In this third lockdown, we mustn’t forget the conversation around racism and diversity, writes Anita Lall
“Women don’t do science”. “Asian girls don’t go to university”.
These are just a handful of the phrases that I often heard growing up from my school and college teachers.
The comments continued whilst at university from members of my community and sadly some university tutors.
Despite such comments, my passion was science and fully supported by my parents, I pursued this as my first career. I always thought back to those comments and what I could do to stop this happening to other young women.
Now that we are into a third lockdown, the huge international conversations around racism and diversity from the summer risk being forgotten if we don’t stay focused.
For me, teaching in further education has provided the ideal opportunity to challenge stereotypes and serve as a positive role model for young women in science.
These comments still persist in our society decades later, which is why we mustn’t take our eye off the ball. Many of my BAME female vocational science students still report being told that science as a career is not for them.
Such stereotypes, however, are not purely seen in science. Young men are often discouraged from pursuing childcare and nursing qualifications.
Times are starting to change with BAME students in FE increasing from 19 per cent to 23 per cent in the space of eight years. But Black and Asian representation in senior leadership has consistently decreased from 2012 to 2019.
Fifteen per cent of FE staff identify as BAME, which drops to nine per cent for senior managers. This is something that we must actively address. Many colleges deliver learning in local communities and within faith institutions ̶ but how many proactively recruit staff from that community?
It is not enough to just challenge the stereotypes ̶ the barriers need to be broken down and senior leaders need to act.
Those working in all ranks of FE have a positive duty to break down the stereotypes and challenges that BAME students face and encourage them to seek opportunities in further education in the sectors from which they are traditionally put off.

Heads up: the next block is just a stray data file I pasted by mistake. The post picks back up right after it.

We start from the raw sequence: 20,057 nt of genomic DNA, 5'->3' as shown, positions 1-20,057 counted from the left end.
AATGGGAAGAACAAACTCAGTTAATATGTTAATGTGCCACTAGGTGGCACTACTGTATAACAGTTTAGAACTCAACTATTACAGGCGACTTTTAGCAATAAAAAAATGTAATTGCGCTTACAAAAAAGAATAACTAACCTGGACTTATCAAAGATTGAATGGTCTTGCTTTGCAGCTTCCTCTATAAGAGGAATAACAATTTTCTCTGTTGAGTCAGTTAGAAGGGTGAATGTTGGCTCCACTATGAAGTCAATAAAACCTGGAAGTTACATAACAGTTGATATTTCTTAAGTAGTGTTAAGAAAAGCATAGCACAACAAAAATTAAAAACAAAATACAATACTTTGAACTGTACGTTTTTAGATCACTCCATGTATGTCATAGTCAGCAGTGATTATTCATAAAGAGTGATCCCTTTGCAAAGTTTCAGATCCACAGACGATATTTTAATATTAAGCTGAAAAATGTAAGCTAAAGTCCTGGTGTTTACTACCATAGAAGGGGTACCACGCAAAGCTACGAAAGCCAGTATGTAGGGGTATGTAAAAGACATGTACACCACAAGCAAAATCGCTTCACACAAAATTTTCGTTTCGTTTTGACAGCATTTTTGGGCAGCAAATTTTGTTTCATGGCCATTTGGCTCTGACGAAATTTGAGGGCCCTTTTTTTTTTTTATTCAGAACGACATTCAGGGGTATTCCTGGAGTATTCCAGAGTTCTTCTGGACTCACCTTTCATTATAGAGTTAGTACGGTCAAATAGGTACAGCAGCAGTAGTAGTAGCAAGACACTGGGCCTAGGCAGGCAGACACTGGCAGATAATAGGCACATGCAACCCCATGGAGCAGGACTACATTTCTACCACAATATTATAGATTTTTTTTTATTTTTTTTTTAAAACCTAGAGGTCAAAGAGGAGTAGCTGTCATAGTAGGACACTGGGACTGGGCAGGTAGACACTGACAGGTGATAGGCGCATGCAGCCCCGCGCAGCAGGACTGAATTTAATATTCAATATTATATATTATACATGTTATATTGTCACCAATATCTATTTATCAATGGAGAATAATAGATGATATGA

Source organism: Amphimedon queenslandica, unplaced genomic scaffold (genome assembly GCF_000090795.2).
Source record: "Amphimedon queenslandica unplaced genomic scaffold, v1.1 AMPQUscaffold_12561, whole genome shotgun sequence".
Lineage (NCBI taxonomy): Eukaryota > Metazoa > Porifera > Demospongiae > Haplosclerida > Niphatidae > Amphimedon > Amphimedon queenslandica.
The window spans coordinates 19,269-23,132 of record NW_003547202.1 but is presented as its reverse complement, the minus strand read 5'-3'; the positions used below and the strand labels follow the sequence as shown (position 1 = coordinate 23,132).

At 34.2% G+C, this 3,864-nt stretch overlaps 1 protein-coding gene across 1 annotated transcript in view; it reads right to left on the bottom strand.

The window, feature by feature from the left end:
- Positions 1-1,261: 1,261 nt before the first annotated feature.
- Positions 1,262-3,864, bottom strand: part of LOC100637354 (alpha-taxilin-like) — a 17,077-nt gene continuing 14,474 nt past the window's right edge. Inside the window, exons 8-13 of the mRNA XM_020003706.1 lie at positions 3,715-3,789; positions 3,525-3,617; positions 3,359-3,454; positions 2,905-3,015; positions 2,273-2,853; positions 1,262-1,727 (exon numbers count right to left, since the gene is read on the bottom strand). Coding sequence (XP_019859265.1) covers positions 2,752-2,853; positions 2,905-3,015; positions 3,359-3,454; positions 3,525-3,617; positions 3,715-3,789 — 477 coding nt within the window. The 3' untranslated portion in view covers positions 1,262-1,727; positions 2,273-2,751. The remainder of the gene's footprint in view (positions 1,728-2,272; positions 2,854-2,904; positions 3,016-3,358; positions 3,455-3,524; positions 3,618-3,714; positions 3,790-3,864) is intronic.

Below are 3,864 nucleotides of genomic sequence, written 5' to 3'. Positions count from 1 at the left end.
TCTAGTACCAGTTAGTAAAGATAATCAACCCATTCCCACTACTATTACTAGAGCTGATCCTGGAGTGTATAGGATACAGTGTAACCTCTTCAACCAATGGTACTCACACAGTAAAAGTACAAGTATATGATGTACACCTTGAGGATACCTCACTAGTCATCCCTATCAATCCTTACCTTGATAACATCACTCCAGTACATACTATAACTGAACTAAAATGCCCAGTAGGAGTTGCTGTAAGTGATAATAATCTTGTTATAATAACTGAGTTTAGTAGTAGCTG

Assumptions held by both staff and students need to be broken, and colleges should have high aspirations for all their students.
Imagery is a powerful tool
I can remember wearing traditional Indian dress to a college event a few years ago and colleagues walking past me didn’t recognise me. In wider society, I am talked to differently if I wear Indian dress.
Think about how you unconsciously perceive students who wear traditional dress to college and the assumptions you make.
Imagery is a powerful tool. Colleges need to ensure their marketing is fully inclusive and positively portrays men and women from ethnic minorities across a variety of courses.
At my college, this is something that we are continually working on. I am all too aware of the strong positive impression BAME teachers and senior leaders have on parents from ethnic minorities at open days and other events.
To see minority groups visibly represented within the workforce and especially at a senior level sends a powerful message to students.
As the visible BAME leader at my college, I am acutely conscious of this and the positive impact that I can have.
At the end of the day, we must continually affect less biased, more equitable and lasting behaviour change.
Our senior leadership team is small but diverse and this means that decisions are well tested and considered.
So what can you do to address some of these issues?
Invite people in your college to share how they have observed or experienced inequity and bias, and empower them to be part of the solution.
Enlist enthusiastic staff (and students) who want to actively participate in being part of a change, and equip them to do so.
Actively address the systems that inhibit equality, diversity and inclusivity in your college one at a time.
It’s never too late to start.